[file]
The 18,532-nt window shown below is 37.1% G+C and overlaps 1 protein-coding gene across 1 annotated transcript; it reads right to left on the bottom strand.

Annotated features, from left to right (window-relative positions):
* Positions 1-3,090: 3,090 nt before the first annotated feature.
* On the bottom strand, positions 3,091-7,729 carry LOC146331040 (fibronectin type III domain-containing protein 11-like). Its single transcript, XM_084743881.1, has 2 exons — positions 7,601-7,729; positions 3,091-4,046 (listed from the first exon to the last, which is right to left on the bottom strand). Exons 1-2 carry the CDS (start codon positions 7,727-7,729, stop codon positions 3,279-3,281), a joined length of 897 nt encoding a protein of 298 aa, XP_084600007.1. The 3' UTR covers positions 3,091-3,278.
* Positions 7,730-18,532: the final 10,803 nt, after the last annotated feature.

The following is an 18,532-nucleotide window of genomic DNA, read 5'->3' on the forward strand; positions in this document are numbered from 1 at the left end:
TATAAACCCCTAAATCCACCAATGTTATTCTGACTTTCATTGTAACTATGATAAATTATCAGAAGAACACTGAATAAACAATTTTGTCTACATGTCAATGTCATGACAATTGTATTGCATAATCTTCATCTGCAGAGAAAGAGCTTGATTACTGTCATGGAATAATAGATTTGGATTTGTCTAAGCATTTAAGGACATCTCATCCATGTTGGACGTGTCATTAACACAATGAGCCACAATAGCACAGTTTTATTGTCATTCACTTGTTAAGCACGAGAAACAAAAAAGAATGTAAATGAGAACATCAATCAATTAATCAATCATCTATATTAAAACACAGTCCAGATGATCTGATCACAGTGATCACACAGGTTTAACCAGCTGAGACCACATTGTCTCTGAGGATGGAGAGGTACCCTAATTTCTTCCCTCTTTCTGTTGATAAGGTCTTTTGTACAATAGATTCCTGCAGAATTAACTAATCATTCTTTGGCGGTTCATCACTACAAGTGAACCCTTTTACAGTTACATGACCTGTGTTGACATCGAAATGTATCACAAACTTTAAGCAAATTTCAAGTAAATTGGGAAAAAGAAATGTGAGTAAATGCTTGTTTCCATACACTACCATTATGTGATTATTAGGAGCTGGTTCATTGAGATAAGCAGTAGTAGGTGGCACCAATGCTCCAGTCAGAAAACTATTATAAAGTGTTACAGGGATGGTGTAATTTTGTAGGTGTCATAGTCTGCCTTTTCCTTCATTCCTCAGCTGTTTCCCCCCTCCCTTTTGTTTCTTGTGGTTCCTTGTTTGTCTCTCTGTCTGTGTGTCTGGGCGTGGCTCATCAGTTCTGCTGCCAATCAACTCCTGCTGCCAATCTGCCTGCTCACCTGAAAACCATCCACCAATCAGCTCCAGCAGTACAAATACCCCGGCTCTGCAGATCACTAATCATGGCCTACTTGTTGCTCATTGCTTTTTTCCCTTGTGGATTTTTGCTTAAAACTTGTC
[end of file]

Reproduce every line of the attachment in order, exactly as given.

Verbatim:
The 18,532-nt window shown below is 37.1% G+C and overlaps 1 protein-coding gene across 1 annotated transcript; it reads right to left on the bottom strand.

Annotated features, from left to right (window-relative positions):
* Positions 1-3,090: 3,090 nt before the first annotated feature.
* On the bottom strand, positions 3,091-7,729 carry LOC146331040 (fibronectin type III domain-containing protein 11-like). Its single transcript, XM_084743881.1, has 2 exons — positions 7,601-7,729; positions 3,091-4,046 (listed from the first exon to the last, which is right to left on the bottom strand). Exons 1-2 carry the CDS (start codon positions 7,727-7,729, stop codon positions 3,279-3,281), a joined length of 897 nt encoding a protein of 298 aa, XP_084600007.1. The 3' UTR covers positions 3,091-3,278.
* Positions 7,730-18,532: the final 10,803 nt, after the last annotated feature.

The following is an 18,532-nucleotide window of genomic DNA, read 5'->3' on the forward strand; positions in this document are numbered from 1 at the left end:
TATAAACCCCTAAATCCACCAATGTTATTCTGACTTTCATTGTAACTATGATAAATTATCAGAAGAACACTGAATAAACAATTTTGTCTACATGTCAATGTCATGACAATTGTATTGCATAATCTTCATCTGCAGAGAAAGAGCTTGATTACTGTCATGGAATAATAGATTTGGATTTGTCTAAGCATTTAAGGACATCTCATCCATGTTGGACGTGTCATTAACACAATGAGCCACAATAGCACAGTTTTATTGTCATTCACTTGTTAAGCACGAGAAACAAAAAAGAATGTAAATGAGAACATCAATCAATTAATCAATCATCTATATTAAAACACAGTCCAGATGATCTGATCACAGTGATCACACAGGTTTAACCAGCTGAGACCACATTGTCTCTGAGGATGGAGAGGTACCCTAATTTCTTCCCTCTTTCTGTTGATAAGGTCTTTTGTACAATAGATTCCTGCAGAATTAACTAATCATTCTTTGGCGGTTCATCACTACAAGTGAACCCTTTTACAGTTACATGACCTGTGTTGACATCGAAATGTATCACAAACTTTAAGCAAATTTCAAGTAAATTGGGAAAAAGAAATGTGAGTAAATGCTTGTTTCCATACACTACCATTATGTGATTATTAGGAGCTGGTTCATTGAGATAAGCAGTAGTAGGTGGCACCAATGCTCCAGTCAGAAAACTATTATAAAGTGTTACAGGGATGGTGTAATTTTGTAGGTGTCATAGTCTGCCTTTTCCTTCATTCCTCAGCTGTTTCCCCCCTCCCTTTTGTTTCTTGTGGTTCCTTGTTTGTCTCTCTGTCTGTGTGTCTGGGCGTGGCTCATCAGTTCTGCTGCCAATCAACTCCTGCTGCCAATCTGCCTGCTCACCTGAAAACCATCCACCAATCAGCTCCAGCAGTACAAATACCCCGGCTCTGCAGATCACTAATCATGGCCTACTTGTTGCTCATTGCTTTTTTCCCTTGTGGATTTTTGCTTAAAACTTGTC